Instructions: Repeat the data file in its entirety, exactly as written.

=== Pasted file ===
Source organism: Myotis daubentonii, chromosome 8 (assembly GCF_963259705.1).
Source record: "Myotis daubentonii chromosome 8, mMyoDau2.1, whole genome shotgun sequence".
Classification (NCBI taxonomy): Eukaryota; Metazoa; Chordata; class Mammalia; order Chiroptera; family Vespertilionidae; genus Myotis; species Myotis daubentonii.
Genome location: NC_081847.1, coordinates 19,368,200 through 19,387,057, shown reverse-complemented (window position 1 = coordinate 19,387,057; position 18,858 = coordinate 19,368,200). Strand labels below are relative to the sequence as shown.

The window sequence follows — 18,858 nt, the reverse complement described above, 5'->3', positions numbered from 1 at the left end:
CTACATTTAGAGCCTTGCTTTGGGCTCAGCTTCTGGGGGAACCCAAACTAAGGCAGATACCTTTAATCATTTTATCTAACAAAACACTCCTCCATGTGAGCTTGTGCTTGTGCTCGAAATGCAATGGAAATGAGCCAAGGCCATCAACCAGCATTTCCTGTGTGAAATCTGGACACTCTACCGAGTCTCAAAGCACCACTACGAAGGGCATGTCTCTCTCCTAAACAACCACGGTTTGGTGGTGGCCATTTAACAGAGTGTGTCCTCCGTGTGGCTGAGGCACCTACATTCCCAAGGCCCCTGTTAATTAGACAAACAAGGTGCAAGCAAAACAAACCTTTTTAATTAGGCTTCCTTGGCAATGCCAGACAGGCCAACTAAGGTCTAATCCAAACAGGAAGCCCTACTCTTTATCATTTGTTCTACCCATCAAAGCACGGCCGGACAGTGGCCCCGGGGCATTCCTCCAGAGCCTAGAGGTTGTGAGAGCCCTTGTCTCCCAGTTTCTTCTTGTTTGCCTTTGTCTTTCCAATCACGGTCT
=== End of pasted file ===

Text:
Source organism: Myotis daubentonii, chromosome 8 (assembly GCF_963259705.1).
Source record: "Myotis daubentonii chromosome 8, mMyoDau2.1, whole genome shotgun sequence".
Classification (NCBI taxonomy): Eukaryota; Metazoa; Chordata; class Mammalia; order Chiroptera; family Vespertilionidae; genus Myotis; species Myotis daubentonii.
Genome location: NC_081847.1, coordinates 19,368,200 through 19,387,057, shown reverse-complemented (window position 1 = coordinate 19,387,057; position 18,858 = coordinate 19,368,200). Strand labels below are relative to the sequence as shown.

The window sequence follows — 18,858 nt, the reverse complement described above, 5'->3', positions numbered from 1 at the left end:
CTACATTTAGAGCCTTGCTTTGGGCTCAGCTTCTGGGGGAACCCAAACTAAGGCAGATACCTTTAATCATTTTATCTAACAAAACACTCCTCCATGTGAGCTTGTGCTTGTGCTCGAAATGCAATGGAAATGAGCCAAGGCCATCAACCAGCATTTCCTGTGTGAAATCTGGACACTCTACCGAGTCTCAAAGCACCACTACGAAGGGCATGTCTCTCTCCTAAACAACCACGGTTTGGTGGTGGCCATTTAACAGAGTGTGTCCTCCGTGTGGCTGAGGCACCTACATTCCCAAGGCCCCTGTTAATTAGACAAACAAGGTGCAAGCAAAACAAACCTTTTTAATTAGGCTTCCTTGGCAATGCCAGACAGGCCAACTAAGGTCTAATCCAAACAGGAAGCCCTACTCTTTATCATTTGTTCTACCCATCAAAGCACGGCCGGACAGTGGCCCCGGGGCATTCCTCCAGAGCCTAGAGGTTGTGAGAGCCCTTGTCTCCCAGTTTCTTCTTGTTTGCCTTTGTCTTTCCAATCACGGTCT